• The Nigerian government has introduced a Central Bank Digital Currency (CBDC), the eNaira, to its financial system.
• Restrictions on cash withdrawal have been put in place by the government in an attempt to drive consumers toward alternative options like the CBDC.
• Many Nigerians understand that these regulations are mostly about financial control and pushing a cashless policy where the government has complete control over citizens.
Heritage Falodun, a Bitcoin consultant and computer scientist based in Nigeria, presents an opinion editorial about Nigeria’s introduction of a Central Bank Digital Currency (CBDC), called eNaira, into its financial system.
The Launch of eNaira
The launch of the eNaira paved the way for different sets of financial policies, regulations and restrictions from the country’s central bank. In order to drive consumers towards alternative options such as CBDCs, the Nigerian government has limited cash withdrawal from banks to around 100,000 naira per week with a daily limit of 45 USD (around 21,000 NGN). This is yet another example of how Nigeria’s economic landscape continues to be volatile since the introduction of eNaira. According to Godwin Emefiele, Governor of Central Bank of Nigeria, this step was taken “to ensure that more people in this country are financially included”. He believes that people should find CBDCs to be beneficial given its ability to address issues such as inflation, monetary censorship & cross-border payments among others.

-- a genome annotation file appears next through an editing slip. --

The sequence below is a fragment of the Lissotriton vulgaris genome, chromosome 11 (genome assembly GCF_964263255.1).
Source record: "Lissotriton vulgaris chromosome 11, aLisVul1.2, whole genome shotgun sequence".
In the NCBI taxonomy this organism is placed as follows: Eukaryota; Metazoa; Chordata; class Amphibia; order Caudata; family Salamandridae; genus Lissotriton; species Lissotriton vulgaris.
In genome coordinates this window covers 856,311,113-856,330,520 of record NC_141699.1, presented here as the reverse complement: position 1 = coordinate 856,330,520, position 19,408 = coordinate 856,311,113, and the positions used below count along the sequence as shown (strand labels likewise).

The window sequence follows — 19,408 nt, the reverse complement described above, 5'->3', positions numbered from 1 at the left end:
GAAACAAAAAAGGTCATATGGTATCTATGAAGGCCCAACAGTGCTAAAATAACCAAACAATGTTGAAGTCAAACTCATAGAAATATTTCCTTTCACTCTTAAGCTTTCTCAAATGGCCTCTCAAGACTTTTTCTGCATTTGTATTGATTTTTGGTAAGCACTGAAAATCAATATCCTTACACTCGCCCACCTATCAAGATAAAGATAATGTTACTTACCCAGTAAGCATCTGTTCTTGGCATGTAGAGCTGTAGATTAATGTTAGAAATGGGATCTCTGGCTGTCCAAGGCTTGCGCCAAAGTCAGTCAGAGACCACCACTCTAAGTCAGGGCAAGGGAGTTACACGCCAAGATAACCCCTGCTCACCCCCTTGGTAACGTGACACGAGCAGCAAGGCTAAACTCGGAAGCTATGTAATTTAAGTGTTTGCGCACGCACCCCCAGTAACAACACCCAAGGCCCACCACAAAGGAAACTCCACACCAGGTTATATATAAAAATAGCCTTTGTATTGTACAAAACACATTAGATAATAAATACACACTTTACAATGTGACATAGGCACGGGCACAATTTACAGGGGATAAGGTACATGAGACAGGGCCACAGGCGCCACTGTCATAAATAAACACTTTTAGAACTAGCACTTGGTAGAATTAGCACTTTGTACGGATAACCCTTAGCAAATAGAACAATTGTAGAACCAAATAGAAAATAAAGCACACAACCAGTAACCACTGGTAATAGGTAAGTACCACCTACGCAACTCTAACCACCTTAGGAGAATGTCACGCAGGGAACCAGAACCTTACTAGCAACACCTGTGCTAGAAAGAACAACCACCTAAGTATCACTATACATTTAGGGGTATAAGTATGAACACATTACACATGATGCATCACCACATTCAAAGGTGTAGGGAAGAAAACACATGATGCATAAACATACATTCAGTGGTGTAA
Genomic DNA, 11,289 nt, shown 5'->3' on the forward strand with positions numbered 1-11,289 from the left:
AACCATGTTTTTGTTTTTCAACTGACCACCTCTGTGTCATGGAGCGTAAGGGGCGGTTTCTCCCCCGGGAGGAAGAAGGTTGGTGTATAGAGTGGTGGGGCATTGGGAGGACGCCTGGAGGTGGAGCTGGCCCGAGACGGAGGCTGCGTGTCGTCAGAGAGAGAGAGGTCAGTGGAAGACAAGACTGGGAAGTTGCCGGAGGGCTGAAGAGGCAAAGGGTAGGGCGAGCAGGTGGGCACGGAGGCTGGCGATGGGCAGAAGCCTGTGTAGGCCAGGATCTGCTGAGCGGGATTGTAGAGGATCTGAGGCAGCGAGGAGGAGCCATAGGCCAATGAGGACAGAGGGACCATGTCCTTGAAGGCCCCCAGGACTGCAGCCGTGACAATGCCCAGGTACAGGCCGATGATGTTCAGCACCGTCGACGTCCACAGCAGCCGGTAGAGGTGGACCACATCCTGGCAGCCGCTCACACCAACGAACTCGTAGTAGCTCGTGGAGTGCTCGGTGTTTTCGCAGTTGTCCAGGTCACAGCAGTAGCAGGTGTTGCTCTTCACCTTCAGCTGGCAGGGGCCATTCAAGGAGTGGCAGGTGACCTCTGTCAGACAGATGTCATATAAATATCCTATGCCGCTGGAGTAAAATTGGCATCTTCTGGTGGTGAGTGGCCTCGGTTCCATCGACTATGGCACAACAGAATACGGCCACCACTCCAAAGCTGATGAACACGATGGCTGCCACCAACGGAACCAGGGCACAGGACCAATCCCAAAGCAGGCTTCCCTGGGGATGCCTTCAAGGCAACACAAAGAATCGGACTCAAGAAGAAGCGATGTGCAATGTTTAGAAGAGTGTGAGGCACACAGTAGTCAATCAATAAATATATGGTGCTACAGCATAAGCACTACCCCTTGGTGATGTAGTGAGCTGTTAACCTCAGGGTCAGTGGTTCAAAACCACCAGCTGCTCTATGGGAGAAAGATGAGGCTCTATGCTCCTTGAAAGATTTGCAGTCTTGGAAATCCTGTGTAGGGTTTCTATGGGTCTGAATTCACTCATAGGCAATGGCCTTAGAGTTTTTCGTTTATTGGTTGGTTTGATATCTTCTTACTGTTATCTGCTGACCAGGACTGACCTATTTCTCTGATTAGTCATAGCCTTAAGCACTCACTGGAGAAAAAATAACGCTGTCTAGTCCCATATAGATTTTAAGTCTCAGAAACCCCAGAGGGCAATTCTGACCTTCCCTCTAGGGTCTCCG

Unbanking The Banked?
However it appears that contrary to expectations; instead of banking the unbanked; it is slowly becoming un-banking for those who already had access – i.e., forcing them into a cashless Keynesian economy with their surveillance CBDC – eNaria as final destination. An example is Oluwasegun Kosemani’s tweet wherein he stated how he spent 1000 NGN via his Naira @Mastercard by GTBank only to buy 10k NGN from PalmPay POS – thus signifying how even those who had access were being forced into cashlessness involuntarily due to stringent policies set by Nigerian Government.
The Cost Of Financial Control
Ultimately it seems that these regulations are mostly aimed at exerting complete control over all citizens while they push their own agenda towards a fully digitalized economy and away from physical currency transactions – something which will definitely not be free from costs considering all associated risks involved with digital transactions such as cybercrime & privacy breaches etcetera .
In conclusion it can be said that while most Nigerians understand why these steps have been taken especially considering current circumstances; however some believe that there may be other ways through which progress can be made without compromising individual freedom or rights – something which may require further examination before going ahead with any drastic changes pertaining Nigerian Financial System .